Looking For Action? `The Hunted' Has It
------------ MOVIE REVIEW ------------
XX 1/2 "The Hunted," with Christopher Lambert, John Lone, Joan Chen, and Yoshio Harada. Written and directed by J.F. Lawton. Uptown, Mountlake 9, SeaTac 12 South, Crossroads, Grand, Factoria, Kent, Oaktree, Parkway Plaza. "R" - Restricted; graphic violence.
Until it finally buckles under the weight of mounting improbability, "The Hunted" serves up a slickly energetic feast of mayhem for martial-arts movie fans. If you can forgive the often ridiculous dialogue and predictable plotting, you might even inch toward the edge of your seat now and then.
To a certain degree, the movie's faults may be accountable to its international potential. In the lead role, Christopher Lambert packs the kind of global stardom that guarantees profit, and writer-director J.F. Lawton's dialogue is so full of simple cliches that it seems deliberately geared towards efficient multilingual translation.
On purely commercial terms, this Ninja showcase is about as close as you can get to a sure thing, even if it tanks here in the U.S. of A.
Of course, that doesn't mean the movie's particularly good, although it certainly has its moments. With a first half that pulses toward a finely executed assault aboard a Japanese bullet train, "The Hunted" seems destined to be a Ninja variation on "Speed." Unfortunately, that nonstop pace is eventually halted, and the film never recovers.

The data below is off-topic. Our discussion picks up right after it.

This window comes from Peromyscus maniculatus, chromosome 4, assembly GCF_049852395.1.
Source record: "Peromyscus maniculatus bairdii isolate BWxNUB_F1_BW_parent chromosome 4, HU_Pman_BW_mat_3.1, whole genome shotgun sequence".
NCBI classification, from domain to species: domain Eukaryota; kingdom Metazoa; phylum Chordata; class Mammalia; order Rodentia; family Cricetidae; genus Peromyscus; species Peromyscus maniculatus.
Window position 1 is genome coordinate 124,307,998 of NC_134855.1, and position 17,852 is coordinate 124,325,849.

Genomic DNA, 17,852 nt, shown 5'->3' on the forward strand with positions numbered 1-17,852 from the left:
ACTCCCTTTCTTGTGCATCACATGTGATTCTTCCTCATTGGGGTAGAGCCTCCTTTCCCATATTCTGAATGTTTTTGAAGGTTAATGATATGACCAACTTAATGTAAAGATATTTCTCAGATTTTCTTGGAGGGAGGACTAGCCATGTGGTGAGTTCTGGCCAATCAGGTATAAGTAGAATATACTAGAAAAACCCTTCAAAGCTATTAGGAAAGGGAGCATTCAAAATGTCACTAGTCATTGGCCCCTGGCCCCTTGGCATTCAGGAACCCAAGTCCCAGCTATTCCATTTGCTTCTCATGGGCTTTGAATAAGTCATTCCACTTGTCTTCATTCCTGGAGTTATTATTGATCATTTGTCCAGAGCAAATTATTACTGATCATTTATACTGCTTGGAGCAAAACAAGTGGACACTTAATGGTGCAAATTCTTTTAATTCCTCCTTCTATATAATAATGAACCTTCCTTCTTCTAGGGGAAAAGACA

Lambert plays Paul Racine, an American businessman in Japan who becomes the latest target of a legendary Ninja assassin named Kinjo (John Lone) after he witnesses the execution of Kirina (Joan Chen), a mysterious woman with whom Racine had enjoyed a passionately brief affair.
With the help of a modern-day Samurai named Takeda (Yoshio Harada), Racine survives numerous attempts on his life and prepares to confront Kinjo on the grounds of a secluded island fortress.
Lawton wrote "The Hunted" long before his scripts for "Pretty Woman" and "Under Siege" made him a hot property, and the movie suffers from the same early-work syndrome that plagued Lawrence Kasdan's long-dormant script for "The Bodyguard."
It's calculated for mass appeal, clicking along as a formula thriller but lacking any genuine character of its own.
Within those limits, however, "The Hunted" is never less than competent, with occasional peaks of cinematic vigor. And while Lambert supplies routine and barely credible heroics, the movie's heart and soul belong to Lone and Harada as enemies haunted by the legacy of a 200-year familial war. Lone is fiercely charismatic, as always, but it is Harada - one of Japan's most acclaimed actors - who grabs your undivided attention. It is high praise indeed to say that he recalls Toshiro Mifune in terms of pure screen magnetism, and "The Hunted" should have favored that asset.
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